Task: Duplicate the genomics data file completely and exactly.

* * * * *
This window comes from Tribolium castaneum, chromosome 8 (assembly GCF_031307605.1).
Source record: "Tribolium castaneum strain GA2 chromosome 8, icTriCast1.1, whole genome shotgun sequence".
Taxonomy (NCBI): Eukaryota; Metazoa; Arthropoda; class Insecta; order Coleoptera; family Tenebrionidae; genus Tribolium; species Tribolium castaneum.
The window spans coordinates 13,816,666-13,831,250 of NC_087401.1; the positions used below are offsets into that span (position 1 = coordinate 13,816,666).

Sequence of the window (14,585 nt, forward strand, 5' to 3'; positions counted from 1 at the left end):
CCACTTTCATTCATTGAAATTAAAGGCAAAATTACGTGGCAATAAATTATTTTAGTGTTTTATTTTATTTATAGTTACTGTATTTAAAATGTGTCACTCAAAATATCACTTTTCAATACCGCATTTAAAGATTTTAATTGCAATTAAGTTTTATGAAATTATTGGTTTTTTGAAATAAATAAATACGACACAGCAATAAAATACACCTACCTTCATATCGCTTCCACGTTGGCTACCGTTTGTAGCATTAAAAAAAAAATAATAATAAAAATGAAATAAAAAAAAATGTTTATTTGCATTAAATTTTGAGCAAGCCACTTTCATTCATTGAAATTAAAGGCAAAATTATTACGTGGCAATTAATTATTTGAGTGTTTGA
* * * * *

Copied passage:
This window comes from Tribolium castaneum, chromosome 8 (assembly GCF_031307605.1).
Source record: "Tribolium castaneum strain GA2 chromosome 8, icTriCast1.1, whole genome shotgun sequence".
Taxonomy (NCBI): Eukaryota; Metazoa; Arthropoda; class Insecta; order Coleoptera; family Tenebrionidae; genus Tribolium; species Tribolium castaneum.
The window spans coordinates 13,816,666-13,831,250 of NC_087401.1; the positions used below are offsets into that span (position 1 = coordinate 13,816,666).

Sequence of the window (14,585 nt, forward strand, 5' to 3'; positions counted from 1 at the left end):
CCACTTTCATTCATTGAAATTAAAGGCAAAATTACGTGGCAATAAATTATTTTAGTGTTTTATTTTATTTATAGTTACTGTATTTAAAATGTGTCACTCAAAATATCACTTTTCAATACCGCATTTAAAGATTTTAATTGCAATTAAGTTTTATGAAATTATTGGTTTTTTGAAATAAATAAATACGACACAGCAATAAAATACACCTACCTTCATATCGCTTCCACGTTGGCTACCGTTTGTAGCATTAAAAAAAAAATAATAATAAAAATGAAATAAAAAAAAATGTTTATTTGCATTAAATTTTGAGCAAGCCACTTTCATTCATTGAAATTAAAGGCAAAATTATTACGTGGCAATTAATTATTTGAGTGTTTGA